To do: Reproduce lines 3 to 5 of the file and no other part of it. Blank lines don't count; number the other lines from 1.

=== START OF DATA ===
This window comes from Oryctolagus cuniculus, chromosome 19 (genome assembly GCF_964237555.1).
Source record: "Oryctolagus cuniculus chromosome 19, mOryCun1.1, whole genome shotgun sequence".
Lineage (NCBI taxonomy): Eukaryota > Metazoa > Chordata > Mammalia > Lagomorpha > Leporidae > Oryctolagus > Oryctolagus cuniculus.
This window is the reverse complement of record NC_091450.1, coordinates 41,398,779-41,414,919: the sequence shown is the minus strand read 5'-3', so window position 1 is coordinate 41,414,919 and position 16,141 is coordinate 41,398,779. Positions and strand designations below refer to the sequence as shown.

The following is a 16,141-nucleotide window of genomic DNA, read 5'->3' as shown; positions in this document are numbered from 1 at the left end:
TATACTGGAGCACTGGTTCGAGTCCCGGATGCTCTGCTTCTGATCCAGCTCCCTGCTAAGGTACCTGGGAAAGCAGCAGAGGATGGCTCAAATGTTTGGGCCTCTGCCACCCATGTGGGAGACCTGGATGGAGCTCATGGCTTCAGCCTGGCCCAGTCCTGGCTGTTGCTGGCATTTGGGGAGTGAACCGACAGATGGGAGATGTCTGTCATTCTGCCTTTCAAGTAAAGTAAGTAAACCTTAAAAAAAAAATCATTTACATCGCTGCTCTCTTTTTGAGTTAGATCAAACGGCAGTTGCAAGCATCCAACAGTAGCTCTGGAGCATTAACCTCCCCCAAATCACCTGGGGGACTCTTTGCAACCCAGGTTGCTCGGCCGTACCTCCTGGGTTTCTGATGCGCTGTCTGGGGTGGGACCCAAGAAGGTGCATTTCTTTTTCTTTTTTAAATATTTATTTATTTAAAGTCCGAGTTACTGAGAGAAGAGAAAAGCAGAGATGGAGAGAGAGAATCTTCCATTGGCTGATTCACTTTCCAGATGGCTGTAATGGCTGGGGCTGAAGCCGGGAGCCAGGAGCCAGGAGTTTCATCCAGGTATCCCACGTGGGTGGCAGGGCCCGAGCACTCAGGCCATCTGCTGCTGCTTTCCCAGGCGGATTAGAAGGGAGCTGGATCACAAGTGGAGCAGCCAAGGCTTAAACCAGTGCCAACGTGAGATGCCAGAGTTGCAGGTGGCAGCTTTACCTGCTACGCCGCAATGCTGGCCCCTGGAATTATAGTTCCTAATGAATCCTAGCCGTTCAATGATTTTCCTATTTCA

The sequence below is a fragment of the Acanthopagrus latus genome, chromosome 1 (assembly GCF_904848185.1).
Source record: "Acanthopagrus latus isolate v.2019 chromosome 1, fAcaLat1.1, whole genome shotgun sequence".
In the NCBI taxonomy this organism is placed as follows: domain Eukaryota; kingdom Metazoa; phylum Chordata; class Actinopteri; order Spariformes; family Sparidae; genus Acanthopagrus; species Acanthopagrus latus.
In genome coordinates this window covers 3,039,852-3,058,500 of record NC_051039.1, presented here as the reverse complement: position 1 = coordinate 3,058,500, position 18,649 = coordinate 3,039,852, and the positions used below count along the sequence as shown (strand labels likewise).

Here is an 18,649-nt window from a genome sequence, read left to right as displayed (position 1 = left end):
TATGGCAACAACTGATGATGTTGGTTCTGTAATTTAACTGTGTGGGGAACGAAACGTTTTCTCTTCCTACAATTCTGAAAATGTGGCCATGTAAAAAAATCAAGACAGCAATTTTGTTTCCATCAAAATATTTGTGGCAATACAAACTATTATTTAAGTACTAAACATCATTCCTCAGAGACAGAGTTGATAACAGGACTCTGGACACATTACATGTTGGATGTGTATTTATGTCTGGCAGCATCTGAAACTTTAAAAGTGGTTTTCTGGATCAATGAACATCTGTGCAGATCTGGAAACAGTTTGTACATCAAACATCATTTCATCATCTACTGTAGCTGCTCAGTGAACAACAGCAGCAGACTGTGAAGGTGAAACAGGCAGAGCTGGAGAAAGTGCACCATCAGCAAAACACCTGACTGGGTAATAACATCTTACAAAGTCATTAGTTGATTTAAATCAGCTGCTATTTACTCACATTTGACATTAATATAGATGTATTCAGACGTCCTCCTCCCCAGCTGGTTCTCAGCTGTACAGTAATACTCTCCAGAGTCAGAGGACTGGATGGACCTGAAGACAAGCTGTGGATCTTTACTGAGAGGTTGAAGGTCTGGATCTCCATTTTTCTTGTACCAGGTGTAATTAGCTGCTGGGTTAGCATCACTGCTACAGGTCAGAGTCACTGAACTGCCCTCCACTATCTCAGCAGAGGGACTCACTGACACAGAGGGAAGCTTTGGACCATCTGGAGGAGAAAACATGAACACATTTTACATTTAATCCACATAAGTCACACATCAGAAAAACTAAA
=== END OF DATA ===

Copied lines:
Lineage (NCBI taxonomy): Eukaryota > Metazoa > Chordata > Mammalia > Lagomorpha > Leporidae > Oryctolagus > Oryctolagus cuniculus.
This window is the reverse complement of record NC_091450.1, coordinates 41,398,779-41,414,919: the sequence shown is the minus strand read 5'-3', so window position 1 is coordinate 41,414,919 and position 16,141 is coordinate 41,398,779. Positions and strand designations below refer to the sequence as shown.

The following is a 16,141-nucleotide window of genomic DNA, read 5'->3' as shown; positions in this document are numbered from 1 at the left end: